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BOROUGH OF MANHATTAN COMMUNITY COLLEGE

The City University of New York


Department of Science

BIOLOGY I Lecture hours: 3


BIO 210 Sec. Lab hours: 3
Spring 2018 6 hours total
Credits 4

Instructor Information (Phone#, Office#, email)

Course Description
This is the first semester of a one-year majors level course that acquaints students with the basic properties of
living systems: metabolism, growth, energy transformation, cellular reproduction, classical and molecular
genetics.

Basic Skills Requirements


ENG 095, ESL 095, ACR 095, MAT 051

Prerequisites/Co-requisites:
ENG 101 is a co-requisite

Course Student Learning Outcomes Measurements


1. Students will be able to explain the designation of the cell as 1. Quizzes and examinations.
the unit of life by studying its structure and functions.
2. Students will perform hands-on experiments using the 2. Written laboratory reports and assignments.
scientific method and critical thinking to solve problems.
3. Students will be able to explain how plant cells capture light 3. Quizzes and examinations.
energy and then transform it into chemical energy.
4. Students will be able to describe DNA as the genetic 4. Quizzes and examinations.
material, with emphasis on DNA replication, cell division,
protein synthesis, mutation and inheritance patterns.
5. Students will be able to discuss the principles of science that 5. Quizzes and examinations.
underlie recent advances in biotechnology (cloning, genetic
engineering), as well as analyze and discuss the ethical, legal
and social impact.

Below are the college’s general education learning outcomes, the outcomes that are checked in the left-hand column
indicate goals that will be covered and assessed in this course. (Check at least one.)
General Education Learning Outcomes Measurements (means of assessment for general
education goals listed in first column)
Scientific Reasoning- Students will be able to apply the Students will assimilate class and laboratory
X concepts and methods of the natural sciences. information in order to answer questions related
to biology orally and in written form.

Evaluation of Students: The course will be graded on the following:

Lecture: Lab:

Final examination: Other (attendance/ participation etc.)

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Required Text &Materials
Text: Campbell Biology, 11th Edition, packaged with MasteringBiology (required) Authors: Urry, Lisa A, et al. Publisher:
Pearson, 2016 (http://www.mypearsonstore.com/bookstore/campbell-biology-plus-masteringbiology-with-pearson-0134082311)

Versions:
a. Hardcover Edition: ISBN-10: 0-13-408231 • ISBN-13: 978-0-13-408231-8 Online price ~$276
b. Loose leaf edition (3 hole punched, complete with MasteringBiology®) for BMCC:
ISBN-13: 9780134846156 BMCC Bookstore price: ~$186
c. MasteringBiology® with Pearson eText for Campbell Biology, 11th Edition Online price ~$116
d. MasteringBiology® alone (students who have the text) Online price ~$69

Lab Manual: Laboratory Manual for Biology I, BMCC 2nd custom edition, ISBN#978-1-5249-0801-0
The Lab Manual could also be purchased directly from the publisher through the following website:
http://www.kendallhunt.com/jayant Online or Book store price: ~ $41

My Biology 210 section is


It meets on at in room
Laboratory is on from to in room N-674.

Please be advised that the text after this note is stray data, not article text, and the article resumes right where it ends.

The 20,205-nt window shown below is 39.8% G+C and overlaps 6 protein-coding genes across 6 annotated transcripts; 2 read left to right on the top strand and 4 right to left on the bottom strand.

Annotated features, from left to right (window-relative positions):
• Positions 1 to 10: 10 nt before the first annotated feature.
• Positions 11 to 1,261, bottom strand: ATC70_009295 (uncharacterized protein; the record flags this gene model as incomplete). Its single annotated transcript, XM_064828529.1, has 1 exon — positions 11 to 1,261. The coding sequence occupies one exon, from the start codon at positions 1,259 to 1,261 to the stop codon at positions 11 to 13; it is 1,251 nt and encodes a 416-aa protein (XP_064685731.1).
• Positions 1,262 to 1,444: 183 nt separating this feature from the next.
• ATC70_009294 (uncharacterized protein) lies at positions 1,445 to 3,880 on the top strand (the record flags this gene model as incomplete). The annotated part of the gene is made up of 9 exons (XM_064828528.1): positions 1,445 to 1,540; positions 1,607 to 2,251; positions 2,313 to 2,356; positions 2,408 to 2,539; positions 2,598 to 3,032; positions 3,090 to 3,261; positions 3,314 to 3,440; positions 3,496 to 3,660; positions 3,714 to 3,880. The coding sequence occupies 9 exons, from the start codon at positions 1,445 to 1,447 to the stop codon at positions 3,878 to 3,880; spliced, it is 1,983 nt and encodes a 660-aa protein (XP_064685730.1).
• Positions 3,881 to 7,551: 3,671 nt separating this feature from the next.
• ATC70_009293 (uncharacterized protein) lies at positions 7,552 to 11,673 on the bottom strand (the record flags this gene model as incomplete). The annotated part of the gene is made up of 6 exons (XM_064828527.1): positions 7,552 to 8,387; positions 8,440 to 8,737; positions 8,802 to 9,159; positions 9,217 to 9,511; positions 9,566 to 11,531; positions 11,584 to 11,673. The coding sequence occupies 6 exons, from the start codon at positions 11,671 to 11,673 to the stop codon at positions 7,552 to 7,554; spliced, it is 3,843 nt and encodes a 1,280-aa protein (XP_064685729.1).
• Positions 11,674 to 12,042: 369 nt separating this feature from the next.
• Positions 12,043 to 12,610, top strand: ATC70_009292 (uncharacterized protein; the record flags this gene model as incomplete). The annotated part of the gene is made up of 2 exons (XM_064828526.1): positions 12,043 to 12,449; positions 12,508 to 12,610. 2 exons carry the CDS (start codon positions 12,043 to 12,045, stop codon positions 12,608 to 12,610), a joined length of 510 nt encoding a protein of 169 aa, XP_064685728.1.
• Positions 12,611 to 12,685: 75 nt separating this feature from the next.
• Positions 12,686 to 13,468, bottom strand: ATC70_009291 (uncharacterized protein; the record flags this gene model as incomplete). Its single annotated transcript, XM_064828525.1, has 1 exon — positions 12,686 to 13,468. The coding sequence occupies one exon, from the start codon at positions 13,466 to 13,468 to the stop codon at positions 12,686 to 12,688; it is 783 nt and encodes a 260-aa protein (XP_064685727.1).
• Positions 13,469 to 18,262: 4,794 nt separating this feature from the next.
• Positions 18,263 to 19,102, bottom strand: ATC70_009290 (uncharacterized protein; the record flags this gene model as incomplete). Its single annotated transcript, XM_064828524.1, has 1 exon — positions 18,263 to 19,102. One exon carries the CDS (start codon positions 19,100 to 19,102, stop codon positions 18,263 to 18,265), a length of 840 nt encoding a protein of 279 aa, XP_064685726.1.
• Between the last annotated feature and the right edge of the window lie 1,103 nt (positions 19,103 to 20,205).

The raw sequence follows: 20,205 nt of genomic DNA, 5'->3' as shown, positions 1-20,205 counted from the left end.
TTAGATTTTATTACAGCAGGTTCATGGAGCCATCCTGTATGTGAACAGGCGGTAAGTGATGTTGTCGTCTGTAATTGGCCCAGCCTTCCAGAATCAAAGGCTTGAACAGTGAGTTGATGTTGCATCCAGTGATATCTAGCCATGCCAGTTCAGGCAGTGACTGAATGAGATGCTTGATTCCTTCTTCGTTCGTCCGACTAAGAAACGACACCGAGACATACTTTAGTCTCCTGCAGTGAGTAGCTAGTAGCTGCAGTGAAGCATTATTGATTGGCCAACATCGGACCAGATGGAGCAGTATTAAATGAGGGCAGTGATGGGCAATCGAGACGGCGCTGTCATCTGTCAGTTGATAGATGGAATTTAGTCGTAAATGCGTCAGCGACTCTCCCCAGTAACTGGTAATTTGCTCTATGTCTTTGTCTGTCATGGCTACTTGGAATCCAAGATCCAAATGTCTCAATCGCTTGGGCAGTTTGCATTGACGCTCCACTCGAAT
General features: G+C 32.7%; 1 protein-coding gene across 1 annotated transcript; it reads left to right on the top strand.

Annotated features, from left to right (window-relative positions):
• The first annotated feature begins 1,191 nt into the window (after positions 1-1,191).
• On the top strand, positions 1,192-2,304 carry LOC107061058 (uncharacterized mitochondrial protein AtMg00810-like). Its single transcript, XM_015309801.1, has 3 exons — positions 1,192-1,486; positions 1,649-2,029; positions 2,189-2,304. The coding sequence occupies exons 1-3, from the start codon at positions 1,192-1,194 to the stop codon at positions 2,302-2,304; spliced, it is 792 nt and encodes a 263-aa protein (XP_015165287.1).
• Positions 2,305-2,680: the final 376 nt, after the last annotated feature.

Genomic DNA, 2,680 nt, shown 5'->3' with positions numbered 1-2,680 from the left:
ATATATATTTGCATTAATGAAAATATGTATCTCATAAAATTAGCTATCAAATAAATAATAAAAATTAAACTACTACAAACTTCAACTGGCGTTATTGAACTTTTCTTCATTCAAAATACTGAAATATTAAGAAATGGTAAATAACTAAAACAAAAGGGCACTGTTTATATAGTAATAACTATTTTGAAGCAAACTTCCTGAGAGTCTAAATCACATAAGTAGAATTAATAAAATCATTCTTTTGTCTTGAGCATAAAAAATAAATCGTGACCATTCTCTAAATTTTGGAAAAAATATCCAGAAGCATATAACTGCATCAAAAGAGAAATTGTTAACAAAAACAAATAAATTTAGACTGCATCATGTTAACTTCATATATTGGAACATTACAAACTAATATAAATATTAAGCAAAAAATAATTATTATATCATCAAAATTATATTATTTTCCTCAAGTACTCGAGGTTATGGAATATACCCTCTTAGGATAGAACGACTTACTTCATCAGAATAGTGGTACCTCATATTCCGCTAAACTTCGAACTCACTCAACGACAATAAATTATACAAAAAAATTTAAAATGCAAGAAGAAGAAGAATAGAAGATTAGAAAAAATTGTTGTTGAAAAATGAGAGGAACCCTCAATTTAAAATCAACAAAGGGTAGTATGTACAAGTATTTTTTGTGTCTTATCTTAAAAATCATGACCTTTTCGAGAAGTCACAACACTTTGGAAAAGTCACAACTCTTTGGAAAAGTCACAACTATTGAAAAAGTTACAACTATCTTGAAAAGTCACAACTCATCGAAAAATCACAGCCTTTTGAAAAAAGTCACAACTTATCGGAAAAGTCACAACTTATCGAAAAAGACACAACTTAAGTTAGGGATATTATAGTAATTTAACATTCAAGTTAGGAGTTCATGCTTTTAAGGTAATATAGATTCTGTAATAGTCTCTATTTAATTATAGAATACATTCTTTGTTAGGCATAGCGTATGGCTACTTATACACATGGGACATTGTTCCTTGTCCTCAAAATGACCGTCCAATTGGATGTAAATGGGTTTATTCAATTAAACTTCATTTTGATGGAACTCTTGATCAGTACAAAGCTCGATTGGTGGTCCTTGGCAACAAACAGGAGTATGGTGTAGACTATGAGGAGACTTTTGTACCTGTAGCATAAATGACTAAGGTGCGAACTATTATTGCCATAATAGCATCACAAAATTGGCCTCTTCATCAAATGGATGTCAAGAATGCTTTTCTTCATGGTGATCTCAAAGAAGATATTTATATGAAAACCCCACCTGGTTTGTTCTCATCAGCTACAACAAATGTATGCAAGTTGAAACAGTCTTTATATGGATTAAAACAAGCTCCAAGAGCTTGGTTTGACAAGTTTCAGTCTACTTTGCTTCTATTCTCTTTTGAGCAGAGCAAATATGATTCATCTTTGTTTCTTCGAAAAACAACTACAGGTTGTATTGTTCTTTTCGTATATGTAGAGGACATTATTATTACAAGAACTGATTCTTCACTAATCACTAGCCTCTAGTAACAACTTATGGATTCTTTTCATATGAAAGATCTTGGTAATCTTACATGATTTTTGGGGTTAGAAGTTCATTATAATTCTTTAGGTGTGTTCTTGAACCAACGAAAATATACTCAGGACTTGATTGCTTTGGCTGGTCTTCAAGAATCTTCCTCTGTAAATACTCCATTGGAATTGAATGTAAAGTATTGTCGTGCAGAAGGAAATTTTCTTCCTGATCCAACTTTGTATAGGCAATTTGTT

Use of Technology (if applicable)


The electronic course interface, Blackboard, Turnitin.com, and MasteringBiology may be used at the
instructor’s discretion.

Evaluation & Requirements of Students


Instructor will administer four to six examinations. Students will be required to submit reports for all laboratory
experiments as designated by the instructor. A term paper may be assigned at the instructor’s discretion.
TO PASS THIS CLASS, A STUDENT MUST HAVE A PASSING GRADE OF 60% OR MORE IN
LECTURE AND A PASSING GRADE OF 60% OR MORE IN THE LABORATORY PORTION.

College Attendance Policy


At BMCC, the maximum number of absences is limited to one more class hour than the number of contact hours a class
meets as indicated in the BMCC college catalogue. The maximum number of hours a student may be
absent from this course without penalty is 7 hours. In the case of excessive absences, the instructor has the option to
lower the grade or assign an F or WU grade.

Academic Adjustments for Students with Disabilities


Students with disabilities who require reasonable accommodations or academic adjustments for this course must register
with the Office of Services for Students with Disabilities and must provide the instructor with the proper
documentation from that Office before any accommodations are made. BMCC is committed to providing equal
access to all programs and curricula to all students.

BMCC Policy on Plagiarism and Academic Integrity Statement


Plagiarism is the presentation of someone else’s ideas, words or artistic, scientific, or technical work as one’s own
creation. Using the idea or work of another is permissible only when the original author is identified. Paraphrasing and
summarizing, as well as direct quotations, require citations to the original source. Plagiarism may be intentional or
unintentional. Lack of dishonest intent does not necessarily absolve a student of responsibility for plagiarism.

Students who are unsure how and when to provide documentation are advised to consult with their instructors. The
library has guides designed to help students to appropriately identify a cited work. The full policy can be found on
BMCC’s web site, www.bmcc.cuny.edu. For further information on integrity and behavior, please consult the college
bulletin (also available online).
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Outline of Topics
Biology 210 LECTURE SYLLABUS

WEEK TOPIC CHAPTER (S)

1 GENERAL THEMES IN THE STUDY OF LIFE 1


Properties of living things
Scientific process of inquiry and its application to society
Evolution and natural selection and its role in the development of life on earth
Classification: prokaryotes and eukaryotes

BASIC CHEMISTRY 2
Elements and atoms (atomic number; atomic mass; isotopes)
Compounds and chemical bonds: ionic, covalent, hydrogen bonds
Water, pH scale 3

2 BIOLOGICAL CHEMISTRY 4
Carbon bonding and functional groups
Macromolecules (and their building blocks): 5
Carbohydrates (monosaccharides, disaccharides, etc.),
lipids (fatty acids, glycerol, steroids, etc.),
proteins (amino acids, peptides), nucleic acids (nucleotides)
Proteins: structural organization; functions

3 CELL STRUCTURE AND FUNCTION 6